At the same time, Athleta is competing head on with Lululemon, Nike, Under Armour and Adidas. While Lululemon built its business around women’s gear and more recently shifted its focus toward selling more to men, the other three have been trying to win more female fans. Nike is making more sports bras and yoga pants, Under Armour is reaching women by selling gear at Kohl’s and Adidas has teamed up with Beyonce for new women’s products.

The NPD Group has pegged the value of the women’s active-wear market in the U.S. to be about $24 billion today, up 3% from a year ago, according to its Consumer Tracking Service. NPD Group analyst Matt Powell said active-wear continues to grow at a faster clip than fashion apparel for females.

Beyond playing a key role in Athleta’s 2020 “Power of She” marketing campaign, Felix will work with Athleta’s design team to help create more high-performance running gear and training sets. The brand will be her exclusive apparel provider, with the exception of shoes. (Athleta currently doesn’t make shoes.)


When Felix’s op-ed came out, “it resonated with us so deeply,” said Sheila Shekar Pollak, Athleta’s chief marketing officer. “We are 96% women at Athleta, many of us moms.”

Athleta on Wednesday took out a full-page spread in the Times, with a photo of Felix, reading: “Allyson, welcome to our team.”

‘Flip this sponsorship model on its head’

“Our goal as a brand is to flip this sponsorship model on its head,” Pollak added. “To have a partnership [with Felix] … based on shared values.”

What does that look like? Felix said Athleta, as a corporate sponsor, supports her in “many other aspects of her life,” beyond participating in a sport. She said Athleta is helping her be “a better mother,” with “little things” like allowing her daughter, Cameron, to travel with her for work.

Felix also gets to play a creative role. “I’m really excited about creating product together and where that’s going to go,” the runner said.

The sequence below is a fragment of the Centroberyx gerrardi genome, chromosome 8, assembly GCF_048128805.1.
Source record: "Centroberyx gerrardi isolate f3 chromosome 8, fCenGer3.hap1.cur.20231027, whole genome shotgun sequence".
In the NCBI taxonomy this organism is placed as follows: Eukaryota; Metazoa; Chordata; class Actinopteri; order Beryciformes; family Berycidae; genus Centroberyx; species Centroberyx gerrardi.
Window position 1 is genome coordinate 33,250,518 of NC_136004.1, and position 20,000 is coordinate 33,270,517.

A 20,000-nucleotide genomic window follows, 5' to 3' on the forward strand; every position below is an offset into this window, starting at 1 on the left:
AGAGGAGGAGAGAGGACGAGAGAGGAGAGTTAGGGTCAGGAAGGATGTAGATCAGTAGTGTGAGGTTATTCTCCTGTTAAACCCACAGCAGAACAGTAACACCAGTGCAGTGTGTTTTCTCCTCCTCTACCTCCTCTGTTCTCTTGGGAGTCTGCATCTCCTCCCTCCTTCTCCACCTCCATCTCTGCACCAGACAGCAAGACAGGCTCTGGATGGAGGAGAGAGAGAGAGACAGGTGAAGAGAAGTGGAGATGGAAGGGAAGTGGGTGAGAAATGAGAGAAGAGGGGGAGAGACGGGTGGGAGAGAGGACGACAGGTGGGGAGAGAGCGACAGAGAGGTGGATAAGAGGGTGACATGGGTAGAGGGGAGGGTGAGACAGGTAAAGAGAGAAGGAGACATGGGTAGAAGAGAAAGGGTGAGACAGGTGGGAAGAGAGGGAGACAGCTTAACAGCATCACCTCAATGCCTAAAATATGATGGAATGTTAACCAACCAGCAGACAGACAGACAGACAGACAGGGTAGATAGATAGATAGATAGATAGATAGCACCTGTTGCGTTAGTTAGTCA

The stakes could grow even larger as Gap moves forward with its plans to spin off its fast-growing Old Navy brand into a separate publicly traded company. Old Navy has regularly accounted for more than 40% of the company’s entire annual sales. When the split is finalized, Athleta will join Gap and Banana Republic in a new, yet-to-be named company.

After the announcement was made in February, Gap shares jumped more than 20%. But the stock, which has a market value of about $7 billion, is still down nearly 25% since January.

On a call with analysts in May, CEO Art Peck said Athleta “continues to be one of North America’s fastest growing athletic brands and is positioned to capture share.”

“Customers connect with the fundamental ethos of the brand in a way that is difficult to duplicate or replace, and that connection is part of why we’re so bullish on the Athleta opportunity moving forward,” Peck said.

Gap doesn’t break out how much it’s been spending on the marketing behind Athleta or how that will evolve down the road. But a spokeswoman said, “We are continuing to grow our marketing investments to fuel our business growth.”

Meanwhile, Gap announced last week that Nancy Green, the brand’s current president, is moving roles next month to become president and chief creative officer at Old Navy. It hasn’t yet named a new president at Athleta, who will report directly to Peck.

“I feel very confident about the leadership team we have in place and super confident about where our product is going,” Pollak said. “The generations to come are really making choices [around] values, and I think we are positioned incredibly well based on that.”